Special needs dentist Dr Trudy Lin is a true go-getter


Estimated reading time: 7 minutes

special needs dentist Dr Trudy Lin
Photography: Simon Casson

Special needs dentist Dr Trudy Lin has a list of achievements that is long, wide, varied and, frankly, exhausting. By Frank Leggett

When the funeral of Queen Elizabeth II was held at Westminster Abbey last September, there were representatives from 168 nations. This included 55 presidents, 25 prime ministers and 18 monarchs among the 2000 invited guests. Also present was Dr Trudy Lin, a 30-year-old dentist from Adelaide. 

“When I received the phone call from the Prime Minister’s office, I initially thought, ‘Is this a prank?’” recalls Dr Lin. “But it wasn’t.”

Dr Lin is a passionate advocate and active participant in the field of special needs dentistry. A motivator and inspirational speaker, she has packed more into her career than seems possible, particularly considering her age. Her invitation to the Queen’s funeral was completely merit-based.

“I felt it was a recognition of how valued the contributions of oral healthcare professionals are in our country,” she says. “I certainly felt a strong sense of responsibility to be a worthy representative of our profession and the service we provide.”

Starting young

When Dr Lin was growing up, her father suffered from severe tetracycline staining. She saw how this impacted on the quality of his life, limiting job opportunities and his ability to socialise.

“I could tell it affected his self-esteem and he felt a lot of shame and stigma around the way his teeth looked,” says Dr Lin. “From a young age, I had an understanding of how important oral healthcare is for people to be able to live life on their own terms.”

Dr Lin attended the University of Adelaide, gaining a Bachelor of Dental Surgery in 2014. In 2020, she completed her postgraduate degree, obtaining a Doctor of Clinical Dentistry, specialising in Special Needs Dentistry. Her passion for looking after people with disabilities grew due to an unexpected hands-on experience.

“During my final year of dental school, I completed a rotation in the special needs unit, and a year after that my youngest brother, Arron, received a diagnosis of autism,” says Dr Lin. “Arron’s lived experience further increased my passion for caring for people with disability.”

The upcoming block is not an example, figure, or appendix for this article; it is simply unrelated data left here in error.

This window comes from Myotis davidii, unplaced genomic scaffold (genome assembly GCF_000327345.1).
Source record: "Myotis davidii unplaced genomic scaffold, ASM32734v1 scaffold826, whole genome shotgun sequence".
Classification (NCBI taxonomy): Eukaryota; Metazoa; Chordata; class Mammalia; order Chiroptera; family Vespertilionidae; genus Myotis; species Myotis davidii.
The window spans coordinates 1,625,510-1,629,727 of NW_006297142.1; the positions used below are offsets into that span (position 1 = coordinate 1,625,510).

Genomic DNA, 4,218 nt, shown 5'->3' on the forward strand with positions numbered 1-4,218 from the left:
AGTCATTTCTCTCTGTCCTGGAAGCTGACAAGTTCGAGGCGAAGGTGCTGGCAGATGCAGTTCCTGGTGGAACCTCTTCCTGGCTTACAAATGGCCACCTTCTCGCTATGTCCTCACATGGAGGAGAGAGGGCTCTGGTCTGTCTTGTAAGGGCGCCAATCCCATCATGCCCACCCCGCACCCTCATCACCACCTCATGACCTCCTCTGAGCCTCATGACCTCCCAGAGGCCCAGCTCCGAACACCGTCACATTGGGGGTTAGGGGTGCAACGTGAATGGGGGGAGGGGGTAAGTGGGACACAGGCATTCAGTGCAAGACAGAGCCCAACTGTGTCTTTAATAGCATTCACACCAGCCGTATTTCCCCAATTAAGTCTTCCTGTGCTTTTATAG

With respect

Dr Lin currently works at Respect Dental in Adelaide. This mobile practice is committed to bringing oral healthcare to those who face the most barriers to access, including people with disabilities, psychiatric illness or complex medical issues such as cancer. They provide care to patients who are experiencing homelessness and domestic violence, elderly patients in residential care facilities and those with mobility issues.

When I received the phone call from the Prime Minister’s office, I initially thought, ‘Is this a prank?’ But it wasn’t.

Dr Trudy Lin, special needs dentist

“Many people, at some point in their lifetime, can benefit from being seen in the comfort of their own home,” says Dr Lin. “People with autism who have sensory sensitivity find it extremely distressing to go into a clinical environment. People suffering from agoraphobia fear leaving their home for various reasons, including acute anxiety. I have a patient with multiple severe allergies and agoraphobia. The last time she went outside, she was hospitalised after getting a whiff of someone’s perfume.”

When a practice is limited to one physical location, many people are excluded from accessing oral healthcare. Running a mobile service is an answer but there are increased logistical challenges.

“We need to account for travel time and costs, and we’re definitely less productive,” says Dr Lin. “I tend to wear knee pads for my patients who are wheelchair users, as I like to get down to their eye level. Respect Dental was set up to look after all people and we’re prepared to adapt to give them access to our care.”

The ripple effect

Dr Lin is also involved in research and lecturing in Special Needs Dentistry at the University of Adelaide.

“As there are only 25 special needs dentistry specialists currently in Australia, I really enjoy being in the education space,” says Dr Lin. “There’s a ripple effect that comes from teaching and equipping others with knowledge, skills and a mindset to learn and evolve as a clinician.”